But then I also realized, like you said, Bob, like I was speaking for so long, I'm like, hey, I'm here to help somebody who wants to do this at scale. And if you're getting dozens of leads a week, you need help keeping track of them. I also realized you're getting three leads a week; you probably can't keep track of them unless you have a system. It goes back to that self-awareness thing we started with at the beginning of the call. You're just, you know, forgetting that you need to follow up with people.
You're just expecting to take a phone call and either close them or not close them. And that is not sales. There is no, I mean, unless you have a marketing juggernaut, and for whatever reason, they've made it illegal. To be a property manager in your county, you have one exclusive license; there is no way to take phone calls and expect to close them. It's a complicated thing. People have questions; they need to think about it. They're shopping. So, yes, organization, I say all the time, Bob. If I think about it and get any advantage, the one advantage to selling more is having more volume. So if I talk to 10 people a week and I'm a master salesperson, but you talk to 100, and you're an okay salesperson, you're going to win, right? So volume is, like, hands down. If you can fix volume, fix it. The second most important thing, this is coming from a sales consultant, is just organization. And like, you know, when I think about, we looked last year, Bob, at our average close rate from when somebody talked to us to when they closed. This wasn't a roundup. It wasn't a round down. The CRM told us that our average sales cycle was 365 days to the number, which was amazing to see, right? You know, and we're a sales organization. We're working hard on this thing. And part of that is because of the volume. Again, going back to number one, like we're talking to more people, all those people will be ready to buy.
That's a great model to grow a company. I hope everybody that's listening is okay with that. It's a farce to believe I will talk only to the people ready to buy. I have such a great product, but they'll only call me when they're ready to buy. I've yet to see that work. Unless you're selling crypto, Bernie Madoff, or anybody else, I've yet to see that model work. So, and then the third thing, to complete my thought on that, Bob, the third most effective thing to me is how good of a salesperson you are. So I made that point because I am here to help people become better salespeople, but no matter how good of a salesperson you are, you can't trust volume and then organization, right? And so that's what Lead Simple helps us do; that's what CRMs help us do. Just imagine, you know, if you're managing one or two properties, and you're just like, yeah, I'm not going to use an accounting system. I can keep track of all my expenses over the year. And at the end of the year, when it was time to file taxes, I figured it out. I'll pull it up then, right? It's the same analogy. So, organization is critical—as are all other best practices. I mean, I think you were hinting perhaps at speed to lead, just getting back to people faster. I believe that one of the things we talk a lot about today, Bob, is that you could probably relate to this as a consumer. And now, working with your clients, different people want to be communicated with differently. And so we don't force phone, text, or email on anybody. One of our follow-ups is, hey, I'm texting you because you filled out a lead form with your phone number. What's your preferred communication style?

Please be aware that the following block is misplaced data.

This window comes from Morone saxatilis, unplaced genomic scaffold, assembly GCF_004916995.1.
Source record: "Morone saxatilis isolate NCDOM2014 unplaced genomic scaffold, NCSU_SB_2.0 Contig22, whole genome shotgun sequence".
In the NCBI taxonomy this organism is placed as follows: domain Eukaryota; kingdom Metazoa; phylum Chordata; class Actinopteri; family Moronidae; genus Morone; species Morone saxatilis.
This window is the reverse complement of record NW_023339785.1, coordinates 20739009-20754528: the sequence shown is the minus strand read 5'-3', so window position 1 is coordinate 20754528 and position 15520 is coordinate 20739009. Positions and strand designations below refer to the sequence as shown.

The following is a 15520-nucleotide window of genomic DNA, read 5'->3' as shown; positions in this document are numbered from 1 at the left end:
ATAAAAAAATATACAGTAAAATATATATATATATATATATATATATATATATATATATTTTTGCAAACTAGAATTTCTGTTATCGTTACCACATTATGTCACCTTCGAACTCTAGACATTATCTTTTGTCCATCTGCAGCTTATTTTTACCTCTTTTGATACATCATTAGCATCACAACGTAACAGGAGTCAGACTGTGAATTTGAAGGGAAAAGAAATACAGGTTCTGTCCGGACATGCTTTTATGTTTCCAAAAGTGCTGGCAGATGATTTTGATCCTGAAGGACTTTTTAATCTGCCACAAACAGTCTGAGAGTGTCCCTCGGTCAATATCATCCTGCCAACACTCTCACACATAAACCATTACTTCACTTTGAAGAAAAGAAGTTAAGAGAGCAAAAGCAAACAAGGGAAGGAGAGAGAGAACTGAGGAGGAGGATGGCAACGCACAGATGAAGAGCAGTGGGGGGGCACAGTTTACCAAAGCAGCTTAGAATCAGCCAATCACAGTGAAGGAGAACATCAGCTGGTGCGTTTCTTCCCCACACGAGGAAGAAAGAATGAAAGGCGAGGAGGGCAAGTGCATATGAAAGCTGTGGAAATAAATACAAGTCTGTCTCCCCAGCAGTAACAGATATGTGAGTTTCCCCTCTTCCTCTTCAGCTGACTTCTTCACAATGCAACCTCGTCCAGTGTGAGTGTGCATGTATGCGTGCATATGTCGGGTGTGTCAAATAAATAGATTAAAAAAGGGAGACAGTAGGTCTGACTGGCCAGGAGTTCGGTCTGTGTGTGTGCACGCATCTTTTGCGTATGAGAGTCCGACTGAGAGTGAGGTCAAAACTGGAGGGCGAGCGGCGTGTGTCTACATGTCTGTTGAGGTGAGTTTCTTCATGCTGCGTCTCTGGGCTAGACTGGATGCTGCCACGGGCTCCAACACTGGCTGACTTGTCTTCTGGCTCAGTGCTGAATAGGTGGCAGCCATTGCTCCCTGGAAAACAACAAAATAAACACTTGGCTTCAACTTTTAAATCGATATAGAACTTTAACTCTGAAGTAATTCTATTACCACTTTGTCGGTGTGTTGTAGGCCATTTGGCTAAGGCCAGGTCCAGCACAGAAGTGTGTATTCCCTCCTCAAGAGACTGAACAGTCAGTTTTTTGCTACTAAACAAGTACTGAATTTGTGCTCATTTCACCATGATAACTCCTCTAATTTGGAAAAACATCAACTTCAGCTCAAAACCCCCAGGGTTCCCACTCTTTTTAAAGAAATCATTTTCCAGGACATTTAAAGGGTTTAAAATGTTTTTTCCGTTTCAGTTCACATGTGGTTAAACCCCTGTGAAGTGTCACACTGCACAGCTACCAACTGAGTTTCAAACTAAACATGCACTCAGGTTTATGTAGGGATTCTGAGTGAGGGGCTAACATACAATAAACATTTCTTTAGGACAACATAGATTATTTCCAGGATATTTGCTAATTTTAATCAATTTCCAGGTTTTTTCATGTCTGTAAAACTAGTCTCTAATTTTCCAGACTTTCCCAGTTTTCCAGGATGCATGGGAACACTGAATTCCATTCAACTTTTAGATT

I use this analogy, but it's true, Bob. Some people, you know, say, hey, I'm going to rent out this property finally, or I'm going to hire a manager. Maybe you have dinner, perhaps you have a glass of wine. It's 10 p.m., and you fill out three lead forms online. And then now you need to remember who you filled out from. You have no brand affinity. And then you've got three people reaching out to you. Then, that's where I was.
And they don't call you back. And that's why I was joking, like, maybe they had a couple of glasses of wine, they forgot they did this, you know, it's like, then they, it's like, you filled out my lead floor, why won't you call me back, right? So imagine how much we're going to; it doesn't matter how good your product or services are, Bob; at this point, I'm only going to get back to the people, making it easy for me to get back to them. So, I may have talked to the third-best property manager of the three people I filled out, but they made the sales process that much easier for me. They communicated how I wanted to, were friendly, heard what I wanted, and maybe I'll hire the third best property manager out of the three options at the end of the day, but I will only know that if they made the process easy. So it's super neat, yeah, and it's the way you communicate with people. It matters. That stuff's never been done.
Bob Preston (43:34)